The Q&A Archives: hydrangea shrubs

Question: My plants are flowering but the leaves are turning yellow and they have black spots on the leaves, is this a sign of to much water? But if I don't water them they wilt. I have pink and Blue in color.

Answer: There are several reasons why you might see yellowing. One possibility is the beginning of seasonal change to fall color. If this is a new plant, it could be a response to transplant stress. Another is possibly overwatering, especially if it is happening first at the bottom of the plant and then spreading upward.

These plants need an evenly moist soil like a wrung out sponge; it should not be saturated/sopping wet or dried out. When you water, avoid wetting the foliage. Apply the water at the root area slowly and thoroughly so it soaks down deep to the deepest roots. After watering, wait a few hours and then dig down to see how far it went -- sometimes this can be surprising. It is better to water deeply less often than to sprinkle lightly every day.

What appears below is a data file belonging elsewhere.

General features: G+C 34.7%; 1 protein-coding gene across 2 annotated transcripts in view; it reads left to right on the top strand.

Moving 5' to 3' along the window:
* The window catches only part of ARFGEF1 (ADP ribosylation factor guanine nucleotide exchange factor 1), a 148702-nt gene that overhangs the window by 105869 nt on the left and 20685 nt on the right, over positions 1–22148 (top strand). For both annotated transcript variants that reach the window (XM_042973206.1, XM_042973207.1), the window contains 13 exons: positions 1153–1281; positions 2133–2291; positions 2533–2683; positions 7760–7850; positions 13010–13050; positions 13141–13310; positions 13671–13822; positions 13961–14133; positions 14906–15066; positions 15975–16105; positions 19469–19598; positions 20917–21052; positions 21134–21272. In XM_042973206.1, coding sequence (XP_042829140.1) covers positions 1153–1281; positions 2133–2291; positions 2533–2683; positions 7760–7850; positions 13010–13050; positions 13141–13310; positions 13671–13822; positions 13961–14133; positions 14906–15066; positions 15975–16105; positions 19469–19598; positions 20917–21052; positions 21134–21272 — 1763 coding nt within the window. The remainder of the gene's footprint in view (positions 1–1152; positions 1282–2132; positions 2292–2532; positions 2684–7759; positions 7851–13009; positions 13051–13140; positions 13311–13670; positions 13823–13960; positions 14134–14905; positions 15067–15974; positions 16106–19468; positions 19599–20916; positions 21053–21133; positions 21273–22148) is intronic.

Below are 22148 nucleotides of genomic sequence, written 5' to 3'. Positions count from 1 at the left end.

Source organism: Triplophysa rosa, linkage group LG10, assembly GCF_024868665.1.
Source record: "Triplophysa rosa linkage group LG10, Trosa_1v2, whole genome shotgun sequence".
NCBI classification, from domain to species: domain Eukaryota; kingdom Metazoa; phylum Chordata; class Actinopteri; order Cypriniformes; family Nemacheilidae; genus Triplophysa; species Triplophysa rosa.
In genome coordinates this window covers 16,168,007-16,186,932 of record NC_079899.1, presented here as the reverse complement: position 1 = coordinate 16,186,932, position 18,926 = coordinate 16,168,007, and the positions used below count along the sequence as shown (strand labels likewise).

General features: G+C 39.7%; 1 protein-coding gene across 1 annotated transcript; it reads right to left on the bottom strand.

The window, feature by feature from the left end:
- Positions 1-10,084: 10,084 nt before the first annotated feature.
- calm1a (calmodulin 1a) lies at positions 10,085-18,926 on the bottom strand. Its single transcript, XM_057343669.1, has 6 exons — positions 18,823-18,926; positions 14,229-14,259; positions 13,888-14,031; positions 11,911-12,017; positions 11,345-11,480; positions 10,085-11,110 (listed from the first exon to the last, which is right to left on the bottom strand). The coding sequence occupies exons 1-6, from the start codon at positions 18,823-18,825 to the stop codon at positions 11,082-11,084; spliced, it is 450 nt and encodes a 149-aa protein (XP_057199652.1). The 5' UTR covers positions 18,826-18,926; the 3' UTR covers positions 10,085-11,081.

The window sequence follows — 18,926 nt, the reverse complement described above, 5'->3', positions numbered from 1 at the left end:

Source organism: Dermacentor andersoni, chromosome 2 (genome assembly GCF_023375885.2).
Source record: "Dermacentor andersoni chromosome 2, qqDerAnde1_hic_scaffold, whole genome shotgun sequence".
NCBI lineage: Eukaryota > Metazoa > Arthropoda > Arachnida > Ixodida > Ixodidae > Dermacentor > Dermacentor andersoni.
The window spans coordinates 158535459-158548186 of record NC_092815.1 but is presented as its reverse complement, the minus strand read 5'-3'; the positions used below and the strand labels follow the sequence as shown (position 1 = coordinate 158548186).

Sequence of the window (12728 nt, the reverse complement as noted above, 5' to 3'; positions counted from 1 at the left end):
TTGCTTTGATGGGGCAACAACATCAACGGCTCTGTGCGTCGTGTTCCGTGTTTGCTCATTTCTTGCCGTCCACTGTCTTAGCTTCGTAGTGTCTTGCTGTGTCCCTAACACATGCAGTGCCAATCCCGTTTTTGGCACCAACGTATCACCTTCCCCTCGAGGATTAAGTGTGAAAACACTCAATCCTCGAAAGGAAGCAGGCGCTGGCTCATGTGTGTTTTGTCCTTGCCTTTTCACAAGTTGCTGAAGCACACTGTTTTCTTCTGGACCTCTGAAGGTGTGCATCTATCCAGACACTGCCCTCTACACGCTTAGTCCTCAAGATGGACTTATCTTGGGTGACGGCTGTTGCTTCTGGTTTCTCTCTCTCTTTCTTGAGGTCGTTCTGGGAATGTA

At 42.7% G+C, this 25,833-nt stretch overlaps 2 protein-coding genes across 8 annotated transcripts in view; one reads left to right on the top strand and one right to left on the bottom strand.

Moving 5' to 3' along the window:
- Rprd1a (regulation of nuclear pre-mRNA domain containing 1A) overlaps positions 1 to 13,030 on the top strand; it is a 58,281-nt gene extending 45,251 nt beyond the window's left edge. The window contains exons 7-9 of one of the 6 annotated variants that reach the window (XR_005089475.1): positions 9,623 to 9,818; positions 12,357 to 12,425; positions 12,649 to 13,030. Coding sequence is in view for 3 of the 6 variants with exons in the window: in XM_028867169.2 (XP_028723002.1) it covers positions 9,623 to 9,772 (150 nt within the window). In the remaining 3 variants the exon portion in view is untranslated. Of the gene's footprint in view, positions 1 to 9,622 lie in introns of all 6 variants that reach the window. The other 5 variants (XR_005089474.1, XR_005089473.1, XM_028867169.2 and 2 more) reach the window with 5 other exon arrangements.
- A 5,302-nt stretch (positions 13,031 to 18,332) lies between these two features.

Using an organic mulch will help reduce the need for watering. It will also help feed the soil slowly over time as it breaks down. Apply it in a flat layer over the root area about three inches thick.

As far as the wilting, it may be that you have been watering too lightly to fully hydrate the plant. Or, these will wilt in the afternoon if they are in too hot and sunny a location then they will perk up again when it cools off at night. If they are wilted in the morning, then they are too dry. Use your finger to dig down into the soil and see if you need to water. If it is still damp, do not water yet.

The black spots could be fungal or bacterial infection, but this late in the season it is not something to really worry about now. This fall, pick up and remove all of the fallen foliage from the plant and put it in the trash. This should help prevent reinfection next year. Wetting the leaves when you water, planting in a spot with poor air circulation, and overall weather conditions can all contribute to foliage issues. Depending on the weather next year it may or may not recur.

If you see the spots beginning again next season, contact your local county extension for help in identifying the problem and determining how to treat it. If a chemical control is needed, they will have the most up to date information on what to use and how/when is best to apply it for maximum results.

Good luck with your hydrangeas.

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